We are also lucky enough to have many bodies of water that are native trout streams with naturally reproducing populations of rainbow and brown trout. While catching +20-inch hatchery fish is always fun and widely available to anglers in this area, most any experienced angler will tell you there is nothing that compares to hooking into a wild fish. While they may not have the size of their stocked counterparts, the challenge of catching these wily and cunning survivors and the level of their fight when hooked makes it well worth the challenge!

Where to Fish

A waterfall glides down large rocks amongst fallen autumn foliage.

Photo by Baily Dent

Living just outside of Charlottesville, Virginia, one of my closest and favorite wild trout streams is the North Fork of the Moormans River. This is about six miles of mountain stream water with a naturally sustaining brook trout population. There are several other great options throughout this park including St. Mary’s further to the south, Payne’s Run on the western side of the park in Waynesboro, Doyle’s, The Rose, Hughes, Big Run, and White Oak Canyon to the north. Also partially inside the park as well, as its own public land, is the Rapidan Wildlife Management Area.

The Rapidan River is the main focus of this area and, inside the park, features the former summer retreat of President Herbert Hoover at its headwaters. President Hoover lived at this camp for most of the spring and fall months, and it was where he and his prestigious guests, like Charles Linberg and Thomas Edison, enjoyed trout fishing.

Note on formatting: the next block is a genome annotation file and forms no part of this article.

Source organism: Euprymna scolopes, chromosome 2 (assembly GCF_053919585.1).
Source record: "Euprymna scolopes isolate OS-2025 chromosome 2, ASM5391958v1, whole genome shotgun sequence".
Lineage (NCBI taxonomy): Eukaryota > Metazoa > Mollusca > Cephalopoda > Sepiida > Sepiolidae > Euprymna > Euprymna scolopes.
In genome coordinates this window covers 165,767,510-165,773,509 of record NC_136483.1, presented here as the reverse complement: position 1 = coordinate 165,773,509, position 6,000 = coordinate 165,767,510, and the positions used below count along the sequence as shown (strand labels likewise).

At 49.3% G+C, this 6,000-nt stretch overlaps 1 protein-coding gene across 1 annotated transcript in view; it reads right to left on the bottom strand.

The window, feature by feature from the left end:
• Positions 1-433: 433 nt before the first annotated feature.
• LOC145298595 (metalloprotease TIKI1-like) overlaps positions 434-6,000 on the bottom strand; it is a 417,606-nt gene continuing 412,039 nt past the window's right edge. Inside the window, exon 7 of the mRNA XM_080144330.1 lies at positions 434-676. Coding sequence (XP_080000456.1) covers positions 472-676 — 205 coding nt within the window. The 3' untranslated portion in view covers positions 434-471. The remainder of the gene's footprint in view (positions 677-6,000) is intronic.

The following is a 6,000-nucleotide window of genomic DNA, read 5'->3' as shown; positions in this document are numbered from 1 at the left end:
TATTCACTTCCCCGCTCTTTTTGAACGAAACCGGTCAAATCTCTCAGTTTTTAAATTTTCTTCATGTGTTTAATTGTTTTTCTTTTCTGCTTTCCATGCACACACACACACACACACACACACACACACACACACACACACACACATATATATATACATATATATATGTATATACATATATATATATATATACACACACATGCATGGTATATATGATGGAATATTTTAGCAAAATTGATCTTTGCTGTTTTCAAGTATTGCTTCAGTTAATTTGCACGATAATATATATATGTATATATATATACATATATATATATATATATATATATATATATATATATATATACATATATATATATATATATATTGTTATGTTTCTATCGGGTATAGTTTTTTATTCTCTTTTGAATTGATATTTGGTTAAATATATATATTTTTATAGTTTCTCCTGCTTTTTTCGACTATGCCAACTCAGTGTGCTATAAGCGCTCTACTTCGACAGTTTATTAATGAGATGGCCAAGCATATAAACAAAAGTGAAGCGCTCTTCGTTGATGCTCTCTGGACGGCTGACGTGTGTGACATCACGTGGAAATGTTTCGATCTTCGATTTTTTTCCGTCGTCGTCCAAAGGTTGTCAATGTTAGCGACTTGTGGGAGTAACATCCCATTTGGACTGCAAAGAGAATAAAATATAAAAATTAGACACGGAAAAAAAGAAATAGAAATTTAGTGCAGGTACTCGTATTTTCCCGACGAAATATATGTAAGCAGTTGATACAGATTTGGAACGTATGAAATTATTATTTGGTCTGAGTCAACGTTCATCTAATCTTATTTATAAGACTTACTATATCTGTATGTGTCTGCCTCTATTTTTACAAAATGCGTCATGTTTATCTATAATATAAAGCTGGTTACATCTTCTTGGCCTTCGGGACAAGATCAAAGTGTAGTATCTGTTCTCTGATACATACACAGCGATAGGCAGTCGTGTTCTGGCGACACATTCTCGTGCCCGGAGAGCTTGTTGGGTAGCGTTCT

Also accessible from both the Shenandoah National Park and Rapidan Wildlife Management Area is the Conway River. This special fishery not only features native brook trout but is also home to wild brown trout.

Other great opportunities for native small streams lie in the western mountains of the state inside The George Washington National Forest. This area features one of the largest native fisheries, The Dry River. The Dry is a large freestone stream and is one of the most densely populated native brook trout streams in the Mid-Atlantic region. There are 11 miles of easily accessed water full of on-average 8-11” brookies. Further upstream there is also a nice fishable section of water called the Skidmore Fork that is full of more native fish species and offers some of the best fishing.